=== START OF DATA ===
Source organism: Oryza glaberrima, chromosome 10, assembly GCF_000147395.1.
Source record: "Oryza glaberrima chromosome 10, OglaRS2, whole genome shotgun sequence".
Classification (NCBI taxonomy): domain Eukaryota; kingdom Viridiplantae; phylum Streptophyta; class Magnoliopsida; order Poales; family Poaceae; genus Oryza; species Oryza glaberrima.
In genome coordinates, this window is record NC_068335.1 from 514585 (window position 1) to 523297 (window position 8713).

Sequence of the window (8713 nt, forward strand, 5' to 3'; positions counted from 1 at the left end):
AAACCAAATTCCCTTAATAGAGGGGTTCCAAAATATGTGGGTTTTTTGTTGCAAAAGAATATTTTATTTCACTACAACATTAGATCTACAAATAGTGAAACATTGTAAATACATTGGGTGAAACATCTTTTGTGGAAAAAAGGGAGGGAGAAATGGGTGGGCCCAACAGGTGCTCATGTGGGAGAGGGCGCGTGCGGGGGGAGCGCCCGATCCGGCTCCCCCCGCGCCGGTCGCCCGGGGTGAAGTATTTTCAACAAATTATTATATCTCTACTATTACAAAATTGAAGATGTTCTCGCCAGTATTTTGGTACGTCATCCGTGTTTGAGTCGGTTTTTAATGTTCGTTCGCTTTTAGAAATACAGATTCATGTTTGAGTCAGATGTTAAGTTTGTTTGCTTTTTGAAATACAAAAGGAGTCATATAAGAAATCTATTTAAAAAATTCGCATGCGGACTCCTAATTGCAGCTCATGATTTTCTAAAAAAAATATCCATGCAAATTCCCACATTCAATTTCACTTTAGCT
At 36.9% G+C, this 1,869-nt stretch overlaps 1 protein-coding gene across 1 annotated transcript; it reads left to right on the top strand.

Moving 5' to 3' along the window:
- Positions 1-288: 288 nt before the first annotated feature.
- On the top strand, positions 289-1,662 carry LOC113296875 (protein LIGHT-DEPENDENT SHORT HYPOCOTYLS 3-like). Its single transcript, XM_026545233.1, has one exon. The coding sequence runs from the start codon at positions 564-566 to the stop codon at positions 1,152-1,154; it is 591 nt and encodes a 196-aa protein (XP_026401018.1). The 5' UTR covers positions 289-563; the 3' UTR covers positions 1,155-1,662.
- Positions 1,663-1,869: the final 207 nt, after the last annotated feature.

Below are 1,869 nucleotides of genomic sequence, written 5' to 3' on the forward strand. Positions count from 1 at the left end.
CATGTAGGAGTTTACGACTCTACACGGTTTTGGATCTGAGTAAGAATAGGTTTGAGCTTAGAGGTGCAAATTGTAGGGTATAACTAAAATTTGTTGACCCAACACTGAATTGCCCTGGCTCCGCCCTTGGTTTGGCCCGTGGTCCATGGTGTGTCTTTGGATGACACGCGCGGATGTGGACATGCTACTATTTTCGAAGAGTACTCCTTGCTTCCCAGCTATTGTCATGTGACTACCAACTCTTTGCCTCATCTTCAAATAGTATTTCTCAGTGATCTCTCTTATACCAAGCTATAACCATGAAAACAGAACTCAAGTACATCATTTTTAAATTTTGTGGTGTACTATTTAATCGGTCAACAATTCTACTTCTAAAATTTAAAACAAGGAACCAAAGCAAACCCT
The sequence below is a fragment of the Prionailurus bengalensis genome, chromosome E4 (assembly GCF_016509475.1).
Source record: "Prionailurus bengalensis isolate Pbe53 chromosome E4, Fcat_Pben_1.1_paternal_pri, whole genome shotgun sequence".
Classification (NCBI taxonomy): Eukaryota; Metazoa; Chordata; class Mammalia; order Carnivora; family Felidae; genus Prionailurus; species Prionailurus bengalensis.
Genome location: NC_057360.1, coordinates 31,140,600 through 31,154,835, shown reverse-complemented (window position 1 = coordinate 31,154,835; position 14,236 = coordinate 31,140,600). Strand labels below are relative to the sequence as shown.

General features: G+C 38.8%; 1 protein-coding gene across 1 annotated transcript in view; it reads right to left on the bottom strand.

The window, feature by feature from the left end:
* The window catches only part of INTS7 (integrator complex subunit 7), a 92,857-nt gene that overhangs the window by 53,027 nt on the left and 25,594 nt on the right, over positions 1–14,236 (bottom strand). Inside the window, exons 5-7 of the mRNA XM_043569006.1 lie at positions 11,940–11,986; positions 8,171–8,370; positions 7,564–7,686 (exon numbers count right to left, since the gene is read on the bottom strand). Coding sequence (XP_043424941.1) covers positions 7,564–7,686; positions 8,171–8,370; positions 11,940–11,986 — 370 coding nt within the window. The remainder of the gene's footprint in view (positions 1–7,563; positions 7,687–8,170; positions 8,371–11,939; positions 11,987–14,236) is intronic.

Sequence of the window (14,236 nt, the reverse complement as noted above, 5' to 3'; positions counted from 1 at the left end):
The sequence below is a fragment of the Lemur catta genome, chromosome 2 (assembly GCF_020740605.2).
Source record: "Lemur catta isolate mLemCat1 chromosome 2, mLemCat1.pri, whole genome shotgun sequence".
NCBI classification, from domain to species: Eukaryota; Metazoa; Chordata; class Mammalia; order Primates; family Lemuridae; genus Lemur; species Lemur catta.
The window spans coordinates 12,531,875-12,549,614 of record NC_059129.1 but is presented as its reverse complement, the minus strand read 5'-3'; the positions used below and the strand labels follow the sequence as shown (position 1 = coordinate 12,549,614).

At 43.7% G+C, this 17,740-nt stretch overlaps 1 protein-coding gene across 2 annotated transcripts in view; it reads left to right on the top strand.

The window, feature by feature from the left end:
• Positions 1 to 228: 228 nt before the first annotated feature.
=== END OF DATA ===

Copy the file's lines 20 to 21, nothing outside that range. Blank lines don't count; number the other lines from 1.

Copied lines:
* The window catches only part of INTS7 (integrator complex subunit 7), a 92,857-nt gene that overhangs the window by 53,027 nt on the left and 25,594 nt on the right, over positions 1–14,236 (bottom strand). Inside the window, exons 5-7 of the mRNA XM_043569006.1 lie at positions 11,940–11,986; positions 8,171–8,370; positions 7,564–7,686 (exon numbers count right to left, since the gene is read on the bottom strand). Coding sequence (XP_043424941.1) covers positions 7,564–7,686; positions 8,171–8,370; positions 11,940–11,986 — 370 coding nt within the window. The remainder of the gene's footprint in view (positions 1–7,563; positions 7,687–8,170; positions 8,371–11,939; positions 11,987–14,236) is intronic.

Sequence of the window (14,236 nt, the reverse complement as noted above, 5' to 3'; positions counted from 1 at the left end):